Niagara Gazette

April 1, 2013

Council OKs Lewiston Road change order; work expected to be completed this summer

By Justin Sondel
Niagara Gazette

Niagara Gazette — Work on Lewiston Road will continue on schedule and is expected to be completed this summer.

The city council voted to pass a measure that will allow Mayor Paul Dyster's office to execute a change order on the contract with Accadia Site Contracting, Inc., the company that took over on the Lewiston Road project after the city kicked former contractor, Man O' Trees, Inc. off the job.

Dyster said that by signing off on the change order — which will add $130,000 to the city's $4.4 million contract with Accadia — the council has allowed the company to stay on track and finish the long-stalled project, putting an end to the frustrations of DeVeaux neighborhood residents.

"It's been a long and winding road," he said.

The change order will pay for corrective work — the milling out of old concrete and installation of new concrete — to fix work done by Man O' Trees that needed to be replaced, according to the resolution.

Dytser said last week the pavement sat exposed to the elements too long during the work stoppage and needs to be replaced and so the city will seek damages for the corrective work as part of its ongoing lawsuit with Man O' Trees.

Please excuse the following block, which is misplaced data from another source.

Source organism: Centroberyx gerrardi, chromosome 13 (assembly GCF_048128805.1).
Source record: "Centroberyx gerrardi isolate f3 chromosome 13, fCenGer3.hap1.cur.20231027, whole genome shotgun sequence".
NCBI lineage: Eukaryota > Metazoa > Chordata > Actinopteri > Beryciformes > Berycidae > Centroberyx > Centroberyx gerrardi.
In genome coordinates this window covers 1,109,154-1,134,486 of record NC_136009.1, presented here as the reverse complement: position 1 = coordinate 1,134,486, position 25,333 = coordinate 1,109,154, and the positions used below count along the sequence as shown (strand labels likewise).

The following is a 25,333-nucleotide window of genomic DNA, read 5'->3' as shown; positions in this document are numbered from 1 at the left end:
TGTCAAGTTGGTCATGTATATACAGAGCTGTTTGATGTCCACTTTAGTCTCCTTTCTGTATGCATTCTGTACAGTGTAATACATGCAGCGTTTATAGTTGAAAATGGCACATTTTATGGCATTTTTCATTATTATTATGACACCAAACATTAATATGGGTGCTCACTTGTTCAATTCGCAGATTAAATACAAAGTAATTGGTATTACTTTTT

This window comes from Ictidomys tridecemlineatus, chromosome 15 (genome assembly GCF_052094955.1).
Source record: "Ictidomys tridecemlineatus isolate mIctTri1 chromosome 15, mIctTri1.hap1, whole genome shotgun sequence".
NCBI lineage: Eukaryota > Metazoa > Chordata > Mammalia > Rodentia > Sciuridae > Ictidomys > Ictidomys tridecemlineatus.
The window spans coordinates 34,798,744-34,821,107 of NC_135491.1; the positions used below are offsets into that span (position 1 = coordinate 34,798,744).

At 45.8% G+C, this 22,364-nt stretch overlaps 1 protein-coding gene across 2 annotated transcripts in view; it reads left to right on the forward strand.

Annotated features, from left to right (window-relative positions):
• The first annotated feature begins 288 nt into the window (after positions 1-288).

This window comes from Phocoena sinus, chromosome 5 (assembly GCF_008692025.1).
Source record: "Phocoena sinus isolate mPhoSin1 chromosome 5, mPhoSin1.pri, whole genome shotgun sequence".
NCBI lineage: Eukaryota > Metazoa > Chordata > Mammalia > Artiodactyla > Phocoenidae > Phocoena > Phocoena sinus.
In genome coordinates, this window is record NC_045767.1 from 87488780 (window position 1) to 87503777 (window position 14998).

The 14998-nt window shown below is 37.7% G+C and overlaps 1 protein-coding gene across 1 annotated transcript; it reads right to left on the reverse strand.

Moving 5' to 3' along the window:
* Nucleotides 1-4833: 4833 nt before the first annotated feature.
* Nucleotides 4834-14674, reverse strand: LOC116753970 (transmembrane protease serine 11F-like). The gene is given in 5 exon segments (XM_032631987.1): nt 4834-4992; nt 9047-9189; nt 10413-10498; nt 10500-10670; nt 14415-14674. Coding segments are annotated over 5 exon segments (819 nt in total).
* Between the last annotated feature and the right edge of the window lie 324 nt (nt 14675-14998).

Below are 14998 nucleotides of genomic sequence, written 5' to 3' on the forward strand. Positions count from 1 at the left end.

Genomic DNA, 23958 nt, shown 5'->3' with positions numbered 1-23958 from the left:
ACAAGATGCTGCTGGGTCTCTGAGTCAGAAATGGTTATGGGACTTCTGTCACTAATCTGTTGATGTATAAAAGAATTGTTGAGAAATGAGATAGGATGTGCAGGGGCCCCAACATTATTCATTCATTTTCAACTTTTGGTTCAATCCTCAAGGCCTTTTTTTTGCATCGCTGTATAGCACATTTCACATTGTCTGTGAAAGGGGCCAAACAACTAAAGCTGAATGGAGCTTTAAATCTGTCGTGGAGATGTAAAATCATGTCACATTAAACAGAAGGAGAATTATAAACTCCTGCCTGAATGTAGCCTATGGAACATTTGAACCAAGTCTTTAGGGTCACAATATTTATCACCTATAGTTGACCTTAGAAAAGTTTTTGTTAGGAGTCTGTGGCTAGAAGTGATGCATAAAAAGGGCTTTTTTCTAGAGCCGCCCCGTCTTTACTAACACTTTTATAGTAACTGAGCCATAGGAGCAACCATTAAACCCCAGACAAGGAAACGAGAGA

Council Chairman Glenn Choolokian said he was concerned with how much the change order would cost the city considering the financial stresses that Niagara Falls is dealing with, but voted for the resolution — which passed unanimously — because the city will seek to have the former contractor pay for the work.

"We don't want to have to pay for something that was a mistake," he said.

Choolokian added that it is important to keep the project on pace.

"I don't want to slow that down," he said.

Donald Supon, a Lewiston Road resident in attendance at the council meeting, said he has been impressed with the job that Accadia Site Contracting has done since taking over on the job.

"I see that they are working and making progress," he said.

Supon said he is glad there is an end to the project — now nearly five years in the making — in sight.

"I'm confident in Accadia's ability to finish the job," Supon said.